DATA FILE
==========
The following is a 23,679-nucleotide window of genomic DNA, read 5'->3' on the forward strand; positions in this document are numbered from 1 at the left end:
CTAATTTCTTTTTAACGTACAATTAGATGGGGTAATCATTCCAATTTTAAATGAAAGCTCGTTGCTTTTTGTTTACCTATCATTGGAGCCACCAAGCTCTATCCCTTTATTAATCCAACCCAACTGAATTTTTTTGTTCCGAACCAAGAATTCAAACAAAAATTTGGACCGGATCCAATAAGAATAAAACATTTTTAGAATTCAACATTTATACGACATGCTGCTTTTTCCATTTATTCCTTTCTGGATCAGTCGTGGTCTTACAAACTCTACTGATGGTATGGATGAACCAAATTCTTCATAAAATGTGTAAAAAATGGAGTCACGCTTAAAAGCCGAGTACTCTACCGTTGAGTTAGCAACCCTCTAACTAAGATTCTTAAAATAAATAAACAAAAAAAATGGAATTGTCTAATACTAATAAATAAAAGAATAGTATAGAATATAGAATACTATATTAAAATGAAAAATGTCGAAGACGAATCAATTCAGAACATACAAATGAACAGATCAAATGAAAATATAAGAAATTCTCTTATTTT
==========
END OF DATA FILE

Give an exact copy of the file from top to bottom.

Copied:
The following is a 23,679-nucleotide window of genomic DNA, read 5'->3' on the forward strand; positions in this document are numbered from 1 at the left end:
CTAATTTCTTTTTAACGTACAATTAGATGGGGTAATCATTCCAATTTTAAATGAAAGCTCGTTGCTTTTTGTTTACCTATCATTGGAGCCACCAAGCTCTATCCCTTTATTAATCCAACCCAACTGAATTTTTTTGTTCCGAACCAAGAATTCAAACAAAAATTTGGACCGGATCCAATAAGAATAAAACATTTTTAGAATTCAACATTTATACGACATGCTGCTTTTTCCATTTATTCCTTTCTGGATCAGTCGTGGTCTTACAAACTCTACTGATGGTATGGATGAACCAAATTCTTCATAAAATGTGTAAAAAATGGAGTCACGCTTAAAAGCCGAGTACTCTACCGTTGAGTTAGCAACCCTCTAACTAAGATTCTTAAAATAAATAAACAAAAAAAATGGAATTGTCTAATACTAATAAATAAAAGAATAGTATAGAATATAGAATACTATATTAAAATGAAAAATGTCGAAGACGAATCAATTCAGAACATACAAATGAACAGATCAAATGAAAATATAAGAAATTCTCTTATTTT